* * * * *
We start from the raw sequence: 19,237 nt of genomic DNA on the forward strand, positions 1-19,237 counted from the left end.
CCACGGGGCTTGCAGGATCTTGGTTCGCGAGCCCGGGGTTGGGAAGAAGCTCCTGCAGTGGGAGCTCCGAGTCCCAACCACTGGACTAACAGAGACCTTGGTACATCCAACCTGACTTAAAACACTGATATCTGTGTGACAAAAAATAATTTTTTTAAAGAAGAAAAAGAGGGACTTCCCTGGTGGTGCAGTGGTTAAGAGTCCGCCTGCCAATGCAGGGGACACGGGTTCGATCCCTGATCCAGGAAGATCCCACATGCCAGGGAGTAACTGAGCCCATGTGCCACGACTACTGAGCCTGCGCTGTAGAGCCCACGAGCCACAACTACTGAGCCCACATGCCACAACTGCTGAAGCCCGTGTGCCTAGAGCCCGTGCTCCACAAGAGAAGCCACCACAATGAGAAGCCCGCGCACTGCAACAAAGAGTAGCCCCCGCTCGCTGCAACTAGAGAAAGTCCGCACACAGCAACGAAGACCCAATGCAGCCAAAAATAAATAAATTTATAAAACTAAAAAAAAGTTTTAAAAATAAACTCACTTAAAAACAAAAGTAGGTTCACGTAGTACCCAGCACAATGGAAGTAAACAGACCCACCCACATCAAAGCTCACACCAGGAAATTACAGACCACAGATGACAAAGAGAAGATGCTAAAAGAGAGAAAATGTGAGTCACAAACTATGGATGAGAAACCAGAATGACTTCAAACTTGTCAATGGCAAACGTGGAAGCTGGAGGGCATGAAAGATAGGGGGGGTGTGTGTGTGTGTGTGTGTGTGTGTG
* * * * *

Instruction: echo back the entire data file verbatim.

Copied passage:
We start from the raw sequence: 19,237 nt of genomic DNA on the forward strand, positions 1-19,237 counted from the left end.
CCACGGGGCTTGCAGGATCTTGGTTCGCGAGCCCGGGGTTGGGAAGAAGCTCCTGCAGTGGGAGCTCCGAGTCCCAACCACTGGACTAACAGAGACCTTGGTACATCCAACCTGACTTAAAACACTGATATCTGTGTGACAAAAAATAATTTTTTTAAAGAAGAAAAAGAGGGACTTCCCTGGTGGTGCAGTGGTTAAGAGTCCGCCTGCCAATGCAGGGGACACGGGTTCGATCCCTGATCCAGGAAGATCCCACATGCCAGGGAGTAACTGAGCCCATGTGCCACGACTACTGAGCCTGCGCTGTAGAGCCCACGAGCCACAACTACTGAGCCCACATGCCACAACTGCTGAAGCCCGTGTGCCTAGAGCCCGTGCTCCACAAGAGAAGCCACCACAATGAGAAGCCCGCGCACTGCAACAAAGAGTAGCCCCCGCTCGCTGCAACTAGAGAAAGTCCGCACACAGCAACGAAGACCCAATGCAGCCAAAAATAAATAAATTTATAAAACTAAAAAAAAGTTTTAAAAATAAACTCACTTAAAAACAAAAGTAGGTTCACGTAGTACCCAGCACAATGGAAGTAAACAGACCCACCCACATCAAAGCTCACACCAGGAAATTACAGACCACAGATGACAAAGAGAAGATGCTAAAAGAGAGAAAATGTGAGTCACAAACTATGGATGAGAAACCAGAATGACTTCAAACTTGTCAATGGCAAACGTGGAAGCTGGAGGGCATGAAAGATAGGGGGGGTGTGTGTGTGTGTGTGTGTGTGTGTG